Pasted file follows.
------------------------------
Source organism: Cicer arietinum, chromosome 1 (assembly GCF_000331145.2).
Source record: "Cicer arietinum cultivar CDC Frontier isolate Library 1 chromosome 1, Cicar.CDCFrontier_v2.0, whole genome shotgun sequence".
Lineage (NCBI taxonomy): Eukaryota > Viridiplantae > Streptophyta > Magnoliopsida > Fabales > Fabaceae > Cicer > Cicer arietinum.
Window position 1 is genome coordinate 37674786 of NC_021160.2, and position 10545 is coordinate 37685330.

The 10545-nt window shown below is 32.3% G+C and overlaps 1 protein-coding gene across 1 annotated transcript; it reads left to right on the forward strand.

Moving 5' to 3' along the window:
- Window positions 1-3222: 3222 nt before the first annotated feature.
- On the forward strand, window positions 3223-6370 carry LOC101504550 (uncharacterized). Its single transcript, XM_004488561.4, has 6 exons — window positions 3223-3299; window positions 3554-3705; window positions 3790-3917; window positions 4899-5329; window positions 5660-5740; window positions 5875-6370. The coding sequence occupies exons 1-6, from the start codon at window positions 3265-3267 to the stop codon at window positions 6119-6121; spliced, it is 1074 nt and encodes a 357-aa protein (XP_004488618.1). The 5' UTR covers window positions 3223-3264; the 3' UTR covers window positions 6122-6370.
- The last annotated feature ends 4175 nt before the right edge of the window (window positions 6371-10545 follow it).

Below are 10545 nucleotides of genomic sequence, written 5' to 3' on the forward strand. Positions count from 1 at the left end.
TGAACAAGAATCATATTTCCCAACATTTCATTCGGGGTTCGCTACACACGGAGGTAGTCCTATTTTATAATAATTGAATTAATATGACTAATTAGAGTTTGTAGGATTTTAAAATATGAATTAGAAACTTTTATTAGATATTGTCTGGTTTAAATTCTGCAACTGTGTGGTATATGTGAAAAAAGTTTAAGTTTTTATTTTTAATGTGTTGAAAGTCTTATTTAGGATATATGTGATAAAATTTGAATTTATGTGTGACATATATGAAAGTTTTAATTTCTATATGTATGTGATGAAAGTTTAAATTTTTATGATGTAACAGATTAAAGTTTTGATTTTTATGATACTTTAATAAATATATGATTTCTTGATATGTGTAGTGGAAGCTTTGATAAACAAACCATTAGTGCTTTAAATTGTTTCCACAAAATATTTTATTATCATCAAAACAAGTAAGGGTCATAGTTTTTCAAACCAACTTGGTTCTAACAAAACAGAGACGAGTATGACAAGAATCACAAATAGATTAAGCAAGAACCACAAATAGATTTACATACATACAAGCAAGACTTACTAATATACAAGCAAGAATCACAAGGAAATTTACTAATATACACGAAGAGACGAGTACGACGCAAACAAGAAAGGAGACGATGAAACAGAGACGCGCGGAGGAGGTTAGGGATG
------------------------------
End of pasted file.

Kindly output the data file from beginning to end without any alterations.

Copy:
Source organism: Cicer arietinum, chromosome 1 (assembly GCF_000331145.2).
Source record: "Cicer arietinum cultivar CDC Frontier isolate Library 1 chromosome 1, Cicar.CDCFrontier_v2.0, whole genome shotgun sequence".
Lineage (NCBI taxonomy): Eukaryota > Viridiplantae > Streptophyta > Magnoliopsida > Fabales > Fabaceae > Cicer > Cicer arietinum.
Window position 1 is genome coordinate 37674786 of NC_021160.2, and position 10545 is coordinate 37685330.

The 10545-nt window shown below is 32.3% G+C and overlaps 1 protein-coding gene across 1 annotated transcript; it reads left to right on the forward strand.

Moving 5' to 3' along the window:
- Window positions 1-3222: 3222 nt before the first annotated feature.
- On the forward strand, window positions 3223-6370 carry LOC101504550 (uncharacterized). Its single transcript, XM_004488561.4, has 6 exons — window positions 3223-3299; window positions 3554-3705; window positions 3790-3917; window positions 4899-5329; window positions 5660-5740; window positions 5875-6370. The coding sequence occupies exons 1-6, from the start codon at window positions 3265-3267 to the stop codon at window positions 6119-6121; spliced, it is 1074 nt and encodes a 357-aa protein (XP_004488618.1). The 5' UTR covers window positions 3223-3264; the 3' UTR covers window positions 6122-6370.
- The last annotated feature ends 4175 nt before the right edge of the window (window positions 6371-10545 follow it).

Below are 10545 nucleotides of genomic sequence, written 5' to 3' on the forward strand. Positions count from 1 at the left end.
TGAACAAGAATCATATTTCCCAACATTTCATTCGGGGTTCGCTACACACGGAGGTAGTCCTATTTTATAATAATTGAATTAATATGACTAATTAGAGTTTGTAGGATTTTAAAATATGAATTAGAAACTTTTATTAGATATTGTCTGGTTTAAATTCTGCAACTGTGTGGTATATGTGAAAAAAGTTTAAGTTTTTATTTTTAATGTGTTGAAAGTCTTATTTAGGATATATGTGATAAAATTTGAATTTATGTGTGACATATATGAAAGTTTTAATTTCTATATGTATGTGATGAAAGTTTAAATTTTTATGATGTAACAGATTAAAGTTTTGATTTTTATGATACTTTAATAAATATATGATTTCTTGATATGTGTAGTGGAAGCTTTGATAAACAAACCATTAGTGCTTTAAATTGTTTCCACAAAATATTTTATTATCATCAAAACAAGTAAGGGTCATAGTTTTTCAAACCAACTTGGTTCTAACAAAACAGAGACGAGTATGACAAGAATCACAAATAGATTAAGCAAGAACCACAAATAGATTTACATACATACAAGCAAGACTTACTAATATACAAGCAAGAATCACAAGGAAATTTACTAATATACACGAAGAGACGAGTACGACGCAAACAAGAAAGGAGACGATGAAACAGAGACGCGCGGAGGAGGTTAGGGATG